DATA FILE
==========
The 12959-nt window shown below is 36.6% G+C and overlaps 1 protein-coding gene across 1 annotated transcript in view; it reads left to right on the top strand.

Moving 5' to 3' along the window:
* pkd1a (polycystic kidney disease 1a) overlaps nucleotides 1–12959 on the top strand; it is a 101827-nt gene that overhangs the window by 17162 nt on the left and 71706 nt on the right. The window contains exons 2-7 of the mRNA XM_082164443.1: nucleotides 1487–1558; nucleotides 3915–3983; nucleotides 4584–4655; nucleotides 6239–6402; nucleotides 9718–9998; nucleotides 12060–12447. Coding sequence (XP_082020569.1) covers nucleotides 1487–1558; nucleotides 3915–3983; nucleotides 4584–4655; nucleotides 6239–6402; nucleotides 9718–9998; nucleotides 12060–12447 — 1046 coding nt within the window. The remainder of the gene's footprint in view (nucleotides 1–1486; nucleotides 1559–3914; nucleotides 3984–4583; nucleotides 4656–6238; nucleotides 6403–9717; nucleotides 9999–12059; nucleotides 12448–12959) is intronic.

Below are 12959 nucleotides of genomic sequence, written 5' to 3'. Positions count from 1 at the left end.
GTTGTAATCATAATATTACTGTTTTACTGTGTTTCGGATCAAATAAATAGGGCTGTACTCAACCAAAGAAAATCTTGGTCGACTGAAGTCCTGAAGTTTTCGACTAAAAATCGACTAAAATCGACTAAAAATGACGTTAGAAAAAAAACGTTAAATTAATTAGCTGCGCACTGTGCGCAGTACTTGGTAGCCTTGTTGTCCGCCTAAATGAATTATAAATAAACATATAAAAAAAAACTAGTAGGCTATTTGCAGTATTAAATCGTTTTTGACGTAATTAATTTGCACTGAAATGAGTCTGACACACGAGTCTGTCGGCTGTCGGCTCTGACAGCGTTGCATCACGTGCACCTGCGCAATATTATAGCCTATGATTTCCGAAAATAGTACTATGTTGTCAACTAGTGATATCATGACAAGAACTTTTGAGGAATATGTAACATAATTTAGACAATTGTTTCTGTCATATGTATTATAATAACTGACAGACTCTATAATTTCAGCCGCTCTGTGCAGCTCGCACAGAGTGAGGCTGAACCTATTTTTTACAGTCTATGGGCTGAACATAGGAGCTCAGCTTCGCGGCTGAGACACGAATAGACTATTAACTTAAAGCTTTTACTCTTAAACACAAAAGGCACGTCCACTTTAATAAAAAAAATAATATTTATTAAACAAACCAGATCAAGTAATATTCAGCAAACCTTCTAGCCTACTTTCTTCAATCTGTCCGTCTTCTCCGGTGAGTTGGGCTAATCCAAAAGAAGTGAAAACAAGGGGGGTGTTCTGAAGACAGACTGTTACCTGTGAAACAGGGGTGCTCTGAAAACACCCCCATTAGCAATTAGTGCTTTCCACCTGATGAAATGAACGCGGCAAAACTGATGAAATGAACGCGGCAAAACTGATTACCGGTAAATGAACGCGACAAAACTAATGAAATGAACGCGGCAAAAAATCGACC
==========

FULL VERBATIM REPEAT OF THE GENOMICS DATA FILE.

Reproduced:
The 12959-nt window shown below is 36.6% G+C and overlaps 1 protein-coding gene across 1 annotated transcript in view; it reads left to right on the top strand.

Moving 5' to 3' along the window:
* pkd1a (polycystic kidney disease 1a) overlaps nucleotides 1–12959 on the top strand; it is a 101827-nt gene that overhangs the window by 17162 nt on the left and 71706 nt on the right. The window contains exons 2-7 of the mRNA XM_082164443.1: nucleotides 1487–1558; nucleotides 3915–3983; nucleotides 4584–4655; nucleotides 6239–6402; nucleotides 9718–9998; nucleotides 12060–12447. Coding sequence (XP_082020569.1) covers nucleotides 1487–1558; nucleotides 3915–3983; nucleotides 4584–4655; nucleotides 6239–6402; nucleotides 9718–9998; nucleotides 12060–12447 — 1046 coding nt within the window. The remainder of the gene's footprint in view (nucleotides 1–1486; nucleotides 1559–3914; nucleotides 3984–4583; nucleotides 4656–6238; nucleotides 6403–9717; nucleotides 9999–12059; nucleotides 12448–12959) is intronic.

Below are 12959 nucleotides of genomic sequence, written 5' to 3'. Positions count from 1 at the left end.
GTTGTAATCATAATATTACTGTTTTACTGTGTTTCGGATCAAATAAATAGGGCTGTACTCAACCAAAGAAAATCTTGGTCGACTGAAGTCCTGAAGTTTTCGACTAAAAATCGACTAAAATCGACTAAAAATGACGTTAGAAAAAAAACGTTAAATTAATTAGCTGCGCACTGTGCGCAGTACTTGGTAGCCTTGTTGTCCGCCTAAATGAATTATAAATAAACATATAAAAAAAAACTAGTAGGCTATTTGCAGTATTAAATCGTTTTTGACGTAATTAATTTGCACTGAAATGAGTCTGACACACGAGTCTGTCGGCTGTCGGCTCTGACAGCGTTGCATCACGTGCACCTGCGCAATATTATAGCCTATGATTTCCGAAAATAGTACTATGTTGTCAACTAGTGATATCATGACAAGAACTTTTGAGGAATATGTAACATAATTTAGACAATTGTTTCTGTCATATGTATTATAATAACTGACAGACTCTATAATTTCAGCCGCTCTGTGCAGCTCGCACAGAGTGAGGCTGAACCTATTTTTTACAGTCTATGGGCTGAACATAGGAGCTCAGCTTCGCGGCTGAGACACGAATAGACTATTAACTTAAAGCTTTTACTCTTAAACACAAAAGGCACGTCCACTTTAATAAAAAAAATAATATTTATTAAACAAACCAGATCAAGTAATATTCAGCAAACCTTCTAGCCTACTTTCTTCAATCTGTCCGTCTTCTCCGGTGAGTTGGGCTAATCCAAAAGAAGTGAAAACAAGGGGGGTGTTCTGAAGACAGACTGTTACCTGTGAAACAGGGGTGCTCTGAAAACACCCCCATTAGCAATTAGTGCTTTCCACCTGATGAAATGAACGCGGCAAAACTGATGAAATGAACGCGGCAAAACTGATTACCGGTAAATGAACGCGACAAAACTAATGAAATGAACGCGGCAAAAAATCGACC